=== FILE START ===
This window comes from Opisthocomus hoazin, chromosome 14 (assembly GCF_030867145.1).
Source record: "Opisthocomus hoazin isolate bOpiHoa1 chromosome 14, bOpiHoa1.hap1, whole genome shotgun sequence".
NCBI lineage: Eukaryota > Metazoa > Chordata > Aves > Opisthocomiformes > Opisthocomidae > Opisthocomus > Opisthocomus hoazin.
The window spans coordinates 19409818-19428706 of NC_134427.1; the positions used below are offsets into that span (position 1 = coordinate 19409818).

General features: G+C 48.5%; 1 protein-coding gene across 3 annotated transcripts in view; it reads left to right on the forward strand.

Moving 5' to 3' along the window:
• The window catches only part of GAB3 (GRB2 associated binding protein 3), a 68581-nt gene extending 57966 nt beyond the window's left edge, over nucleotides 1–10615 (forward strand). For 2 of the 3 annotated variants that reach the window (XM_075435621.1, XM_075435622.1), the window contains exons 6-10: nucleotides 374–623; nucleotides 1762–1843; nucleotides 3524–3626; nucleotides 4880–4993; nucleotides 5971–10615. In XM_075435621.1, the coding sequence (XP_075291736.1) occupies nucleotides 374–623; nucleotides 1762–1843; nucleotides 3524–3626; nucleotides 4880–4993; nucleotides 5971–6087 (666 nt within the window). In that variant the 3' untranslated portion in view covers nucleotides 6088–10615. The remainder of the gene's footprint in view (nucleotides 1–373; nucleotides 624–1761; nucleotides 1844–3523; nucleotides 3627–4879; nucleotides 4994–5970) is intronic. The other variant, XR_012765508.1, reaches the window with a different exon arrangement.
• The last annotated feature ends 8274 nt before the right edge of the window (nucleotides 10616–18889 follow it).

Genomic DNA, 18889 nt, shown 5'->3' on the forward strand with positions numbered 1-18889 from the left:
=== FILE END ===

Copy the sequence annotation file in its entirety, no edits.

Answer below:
This window comes from Opisthocomus hoazin, chromosome 14 (assembly GCF_030867145.1).
Source record: "Opisthocomus hoazin isolate bOpiHoa1 chromosome 14, bOpiHoa1.hap1, whole genome shotgun sequence".
NCBI lineage: Eukaryota > Metazoa > Chordata > Aves > Opisthocomiformes > Opisthocomidae > Opisthocomus > Opisthocomus hoazin.
The window spans coordinates 19409818-19428706 of NC_134427.1; the positions used below are offsets into that span (position 1 = coordinate 19409818).

General features: G+C 48.5%; 1 protein-coding gene across 3 annotated transcripts in view; it reads left to right on the forward strand.

Moving 5' to 3' along the window:
• The window catches only part of GAB3 (GRB2 associated binding protein 3), a 68581-nt gene extending 57966 nt beyond the window's left edge, over nucleotides 1–10615 (forward strand). For 2 of the 3 annotated variants that reach the window (XM_075435621.1, XM_075435622.1), the window contains exons 6-10: nucleotides 374–623; nucleotides 1762–1843; nucleotides 3524–3626; nucleotides 4880–4993; nucleotides 5971–10615. In XM_075435621.1, the coding sequence (XP_075291736.1) occupies nucleotides 374–623; nucleotides 1762–1843; nucleotides 3524–3626; nucleotides 4880–4993; nucleotides 5971–6087 (666 nt within the window). In that variant the 3' untranslated portion in view covers nucleotides 6088–10615. The remainder of the gene's footprint in view (nucleotides 1–373; nucleotides 624–1761; nucleotides 1844–3523; nucleotides 3627–4879; nucleotides 4994–5970) is intronic. The other variant, XR_012765508.1, reaches the window with a different exon arrangement.
• The last annotated feature ends 8274 nt before the right edge of the window (nucleotides 10616–18889 follow it).

Genomic DNA, 18889 nt, shown 5'->3' on the forward strand with positions numbered 1-18889 from the left: